A tamal is a traditional Mesoamerican dish made of a corn-based dough and filled up with meat, vegetables and sauces, steamed in a corn husk or banana leaf. In Mexico City this traditional food could be either savoury or sweet so there is a tamal for every palate! A very nourishing meal, it’s typically consumed for breakfast. Usually sold on the street, you will probably hear somewhere a man on a bike selling tamales Oxacaqueños (from Oaxaca), one of the many kinds of tamales and possibly the best street food in Mexico City. With her experience of over 55 years, I would go for Doña Emi’s tamales in the La Roma neighbourhood. Head there early if you want to find any left!
A very rich and traditional platillo (dish) is mole, a sauce with a base of chillies and spices that can have 30-plus ingredients, used usually to accompany meat dishes. There are numerous variations to this recipe depending on the region however the most famous are those from Oaxaca and Puebla (“Poblano”). A pre-Hispanic dish that has evolved through history, this famous food of Mexico City is on every Mexicans´ table during any kind of celebrations. Experts count more than 50 types – it could be green, white, red, or black mole, just to mention a few – so if you truly are looking to sample the best food of Mexico City then try as many variants of this dish as you can to find! I would suggest trying this dish out at La Poblanita and Azul Histórico- two great local restaurants that you may have otherwise missed if following a Mexico City street food guide.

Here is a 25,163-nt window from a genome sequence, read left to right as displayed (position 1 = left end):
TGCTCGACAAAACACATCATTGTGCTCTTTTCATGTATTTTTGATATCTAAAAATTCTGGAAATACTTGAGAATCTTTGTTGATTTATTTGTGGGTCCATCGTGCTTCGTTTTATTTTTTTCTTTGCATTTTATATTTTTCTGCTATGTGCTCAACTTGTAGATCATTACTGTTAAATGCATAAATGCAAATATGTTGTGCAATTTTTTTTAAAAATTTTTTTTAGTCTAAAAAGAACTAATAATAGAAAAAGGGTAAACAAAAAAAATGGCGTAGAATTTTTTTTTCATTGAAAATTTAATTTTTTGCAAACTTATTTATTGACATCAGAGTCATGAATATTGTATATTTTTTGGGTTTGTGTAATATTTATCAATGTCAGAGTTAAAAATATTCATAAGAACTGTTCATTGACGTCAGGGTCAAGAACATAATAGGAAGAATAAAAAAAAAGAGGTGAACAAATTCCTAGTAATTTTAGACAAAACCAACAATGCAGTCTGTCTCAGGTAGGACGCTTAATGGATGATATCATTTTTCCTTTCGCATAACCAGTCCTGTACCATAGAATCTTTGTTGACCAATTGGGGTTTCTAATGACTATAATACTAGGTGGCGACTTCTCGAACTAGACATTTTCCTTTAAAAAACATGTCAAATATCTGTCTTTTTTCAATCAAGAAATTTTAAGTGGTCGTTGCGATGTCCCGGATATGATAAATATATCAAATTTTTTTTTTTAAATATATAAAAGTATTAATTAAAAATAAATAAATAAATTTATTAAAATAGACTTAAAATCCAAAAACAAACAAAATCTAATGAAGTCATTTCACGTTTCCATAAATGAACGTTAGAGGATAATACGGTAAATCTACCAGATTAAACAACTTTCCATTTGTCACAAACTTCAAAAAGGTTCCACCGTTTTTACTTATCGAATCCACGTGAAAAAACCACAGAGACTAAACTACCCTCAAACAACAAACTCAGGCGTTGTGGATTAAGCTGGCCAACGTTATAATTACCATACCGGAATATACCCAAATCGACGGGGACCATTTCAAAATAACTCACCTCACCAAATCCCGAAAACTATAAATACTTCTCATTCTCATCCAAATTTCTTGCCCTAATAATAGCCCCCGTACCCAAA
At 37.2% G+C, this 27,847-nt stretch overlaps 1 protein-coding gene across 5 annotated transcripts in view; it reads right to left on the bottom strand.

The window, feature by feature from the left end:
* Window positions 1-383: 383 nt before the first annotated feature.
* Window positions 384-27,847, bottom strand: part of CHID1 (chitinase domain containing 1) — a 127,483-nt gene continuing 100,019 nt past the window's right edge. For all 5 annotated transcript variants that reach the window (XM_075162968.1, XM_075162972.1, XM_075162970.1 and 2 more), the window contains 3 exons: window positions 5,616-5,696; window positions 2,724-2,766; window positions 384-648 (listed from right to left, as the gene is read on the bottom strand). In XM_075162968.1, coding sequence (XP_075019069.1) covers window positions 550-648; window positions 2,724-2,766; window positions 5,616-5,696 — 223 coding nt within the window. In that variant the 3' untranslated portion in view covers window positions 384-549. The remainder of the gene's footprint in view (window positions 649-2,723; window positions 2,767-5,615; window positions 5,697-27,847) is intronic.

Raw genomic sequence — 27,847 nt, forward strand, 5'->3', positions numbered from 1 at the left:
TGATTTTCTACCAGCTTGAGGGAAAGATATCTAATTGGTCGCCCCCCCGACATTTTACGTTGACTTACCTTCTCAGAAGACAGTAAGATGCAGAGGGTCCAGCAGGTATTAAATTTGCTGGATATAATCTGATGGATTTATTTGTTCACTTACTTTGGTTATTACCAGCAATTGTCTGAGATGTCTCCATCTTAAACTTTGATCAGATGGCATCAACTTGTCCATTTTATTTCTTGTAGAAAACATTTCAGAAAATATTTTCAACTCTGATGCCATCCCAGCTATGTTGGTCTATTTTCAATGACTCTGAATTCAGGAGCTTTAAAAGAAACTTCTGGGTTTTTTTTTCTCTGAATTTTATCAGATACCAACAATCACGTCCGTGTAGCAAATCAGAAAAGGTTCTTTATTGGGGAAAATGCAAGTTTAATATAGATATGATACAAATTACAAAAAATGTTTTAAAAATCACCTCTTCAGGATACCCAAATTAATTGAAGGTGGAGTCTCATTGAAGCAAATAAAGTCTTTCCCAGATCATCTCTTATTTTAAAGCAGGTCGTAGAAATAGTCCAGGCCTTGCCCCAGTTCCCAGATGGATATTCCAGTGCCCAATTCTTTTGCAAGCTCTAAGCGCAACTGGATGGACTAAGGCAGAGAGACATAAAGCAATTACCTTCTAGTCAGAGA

Associated with any large family gathering, pozole is another historical famous food of Mexico City. Although nowadays there are different variations of this hearty soup, it traditionally contains the base ingredients of pork, garlic and large hominy kernels. It is typically served with numerous garnishes including salsas, onions, avocado, radishes, lettuce and cabbage, and it is usually eaten with tostadas (toasted tortillas), cream and chicharrón (pork scratchings). My recommendation is to try it in one of the branches of Casa de Toño where you will taste authentic food of Mexico City.
In Mexico City we are famous for foods such as pan dulces which literally translates as “sweet breads” and are eaten at any time of the day. There is a huge variety to choose from, however, the quintessential Mexican pan dulce is la concha, shaped for its namesake, a seashell. La concha is composed of a sweet, enriched bread roll, and a crumbly cookie dough that acts as its topping, usually flavoured either with vanilla or chocolate. You will find this dish almost everywhere, from food markets in Mexico City to restaurants and eateries across the globe. Locally I would suggest trying it freshly baked from the 90-years old Pasteleria Ideal or at one of the branches of El Cardenal, along with a hot drink.
Despite not being originally from Mexico, churros are definitely associated with the country and have definitely become one of the more famous foods of Mexico City. Typically eaten dipped in hot chocolate or coffee, churros are fried-dough pastries, usually sprinkled with sugar. The city hosts plenty of churrerias (shops that sell churros) however one of the most popular among Chilangos (as those who live in the capital are called) is Il Moro. Its most historical branch opened in the centre in 1935. It became the first churreria to open after having first launched as a stall in the Zocalo (the main square) before going on to become the leader of Mexico City street food.